“A person commits an offence if he, without reasonable excuse, intentionally delays or opens a postal packet in the course of its transmission by post, or intentionally opens a mail bag.”

“A person commits an offence if intending to act to a person’s detriment and without reasonable excuse, he opens a postal packet which he knows or reasonably suspects has been incorrectly delivered to him.”

This, in essence, means that if you deliberately intercept, throw away or open somebody else’s post you are likely to be breaking the law

UrineMikeHunt Tue 10-May-16 10:45:54

Apologies if 'little old lady' offended you juxtapositionrecords. It was just the imagery that sprang to mind.

I don't use it as a term of offense - honestly! It was more as an endearment - I promise. I refer to my own Nan as my little old Nan as she is both little and a Nan (albeit not that old) and she finds it amusing. I do love my Nan wink

But yes I agree with what you're saying. Being a Grandparent doesn't automatically mean that you're a nice person unfortunately. sad

UrineMikeHunt Tue 10-May-16 10:50:17

Yes of course it doesn't mean 'poor Granny' necessarily. I think it's just a conclusion that would be presumed if you don't give it an awful lot of thought to be honest.

As apparently I didn't. blush But as I say I just liked to think of a happy ending trying to be more positive than I feel.

Seeyounearertime Tue 10-May-16 10:53:29


well done for using google:

See this:
A person commits an offence if he, without reasonable excuse,
Opening mail when attempting to find details on return address or where to send it on to is actually a reasonable excuse.

Also from the same website you googled,
Often an individual who is intercepting or opening somebody else’s post will have to then act on it to show that they did indeed “intend to act to a person’s detriment”.

In actual fact i'm going to lengths to not act in somebodys detriment.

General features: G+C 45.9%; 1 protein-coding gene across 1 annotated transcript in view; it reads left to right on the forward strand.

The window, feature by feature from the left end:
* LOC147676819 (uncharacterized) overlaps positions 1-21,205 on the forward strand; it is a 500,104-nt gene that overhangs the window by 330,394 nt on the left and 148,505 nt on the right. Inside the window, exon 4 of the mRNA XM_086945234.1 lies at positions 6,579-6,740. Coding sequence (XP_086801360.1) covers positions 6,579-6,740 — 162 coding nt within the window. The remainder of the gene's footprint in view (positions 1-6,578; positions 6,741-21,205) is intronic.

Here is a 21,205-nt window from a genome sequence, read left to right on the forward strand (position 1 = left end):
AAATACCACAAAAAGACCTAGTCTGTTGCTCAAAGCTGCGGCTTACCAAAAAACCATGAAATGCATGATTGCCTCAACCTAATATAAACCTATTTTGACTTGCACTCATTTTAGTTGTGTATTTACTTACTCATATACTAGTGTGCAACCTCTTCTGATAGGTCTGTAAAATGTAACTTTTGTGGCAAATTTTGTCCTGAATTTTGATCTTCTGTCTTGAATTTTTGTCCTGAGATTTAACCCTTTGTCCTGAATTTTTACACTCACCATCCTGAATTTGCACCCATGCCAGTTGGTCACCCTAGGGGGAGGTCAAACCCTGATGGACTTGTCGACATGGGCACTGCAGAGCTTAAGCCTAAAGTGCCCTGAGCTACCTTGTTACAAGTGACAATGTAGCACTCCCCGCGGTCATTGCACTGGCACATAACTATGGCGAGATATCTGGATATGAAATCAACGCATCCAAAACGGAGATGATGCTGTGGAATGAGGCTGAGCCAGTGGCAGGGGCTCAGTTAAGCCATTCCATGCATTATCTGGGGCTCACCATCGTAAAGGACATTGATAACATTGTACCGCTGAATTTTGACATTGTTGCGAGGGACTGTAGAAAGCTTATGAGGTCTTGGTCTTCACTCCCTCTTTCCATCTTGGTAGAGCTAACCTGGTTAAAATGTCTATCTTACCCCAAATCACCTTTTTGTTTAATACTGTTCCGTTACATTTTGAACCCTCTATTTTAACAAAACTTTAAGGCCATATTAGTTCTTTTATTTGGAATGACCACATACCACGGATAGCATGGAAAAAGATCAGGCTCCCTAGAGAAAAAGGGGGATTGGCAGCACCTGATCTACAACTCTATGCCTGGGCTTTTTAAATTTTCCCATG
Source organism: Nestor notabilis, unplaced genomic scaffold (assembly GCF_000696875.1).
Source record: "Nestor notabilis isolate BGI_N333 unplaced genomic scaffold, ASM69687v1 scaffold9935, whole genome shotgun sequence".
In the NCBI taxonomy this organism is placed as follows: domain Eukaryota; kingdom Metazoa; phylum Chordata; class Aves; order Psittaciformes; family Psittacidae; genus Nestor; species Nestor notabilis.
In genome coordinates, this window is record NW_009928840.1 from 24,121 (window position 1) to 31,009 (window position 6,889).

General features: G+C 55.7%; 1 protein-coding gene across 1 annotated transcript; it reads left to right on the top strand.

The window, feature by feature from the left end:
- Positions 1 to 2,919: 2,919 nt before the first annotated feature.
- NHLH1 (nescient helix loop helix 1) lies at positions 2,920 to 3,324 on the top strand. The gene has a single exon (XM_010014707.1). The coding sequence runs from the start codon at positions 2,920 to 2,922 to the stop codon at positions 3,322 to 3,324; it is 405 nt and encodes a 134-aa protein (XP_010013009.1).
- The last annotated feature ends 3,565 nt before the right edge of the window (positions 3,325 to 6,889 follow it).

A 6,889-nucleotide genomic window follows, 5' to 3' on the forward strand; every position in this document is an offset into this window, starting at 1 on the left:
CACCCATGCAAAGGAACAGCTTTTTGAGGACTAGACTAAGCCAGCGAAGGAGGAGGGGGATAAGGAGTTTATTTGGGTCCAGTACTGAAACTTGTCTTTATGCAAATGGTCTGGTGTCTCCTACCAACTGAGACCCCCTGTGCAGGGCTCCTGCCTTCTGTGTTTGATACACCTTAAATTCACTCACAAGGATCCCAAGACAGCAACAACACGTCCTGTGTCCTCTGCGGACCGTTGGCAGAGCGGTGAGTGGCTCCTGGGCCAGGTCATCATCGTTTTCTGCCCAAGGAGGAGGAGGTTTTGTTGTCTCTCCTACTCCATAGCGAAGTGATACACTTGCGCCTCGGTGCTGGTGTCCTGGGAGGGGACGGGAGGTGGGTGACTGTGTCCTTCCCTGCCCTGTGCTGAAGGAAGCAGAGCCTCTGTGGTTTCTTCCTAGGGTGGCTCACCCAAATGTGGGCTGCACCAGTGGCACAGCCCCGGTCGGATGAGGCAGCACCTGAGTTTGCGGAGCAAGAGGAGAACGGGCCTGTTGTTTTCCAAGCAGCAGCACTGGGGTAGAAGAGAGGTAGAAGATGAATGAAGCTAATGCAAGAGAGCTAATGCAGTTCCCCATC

I hope that sets your mind at ease.

NoFuchsGiven Tue 10-May-16 11:07:22

I just think it is morally wrong to open someone else's post when it was clearly not addressed to You.

TendonQueen Tue 10-May-16 11:14:39

I can't bring myself to get worked up about the moral evils of opening post with the clear intention of getting it to the intended recipient. Perspective, please!

OP I'd give the money to a children's charity, so if the intended child doesn't benefit, at least another one in need will.

Thisismyfirsttime Tue 10-May-16 11:16:39

Hmmm, I think there's something fishy here. And how would she know his birthday but not his name? Either way, to not know the child's name or that the family moved a long time ago I'd say it's not all poor old granny/ happy families.
On the other hand she could be getting old and forgetful or unwell and made a couple of mistakes which would probably be figured out and fixed quite easily.
How annoying to never know!

penguinplease Tue 10-May-16 11:21:04

I think this is sad, you should try to find the intended recipient and let them deal with it. Imagine if they never know she tried to make contact and she thinks they just ignored her..
Find them, pass it on and let them deal with whatever they decide to do next.
Don't just bin it and pocket the cash.

Pedestriana Tue 10-May-16 11:24:15

I have opened post addressed to the former resident of our property. It was a christmas card with no return address on the envelope. Inside was a card wishing Colin & Diane* a Merry Christmas and telling them that Rita & Simon* had moved to XXX The street, Address etc.

I was able to return it with a note saying Colin & Diane* no longer lived here and that I didn't know where they had moved to. Better that than binning it or holding on to it. And yes, I asked the neighbours first if they knew where former residents had moved to, and no they didn't.

*Not their real names

Goingtobeawesome Tue 10-May-16 11:27:53

It would take about ten minutes to find the sender or potential recipient if you used social media.

Don't pocket the cash hmm. It's not yours and you should try and do everything you can to get it to the right person.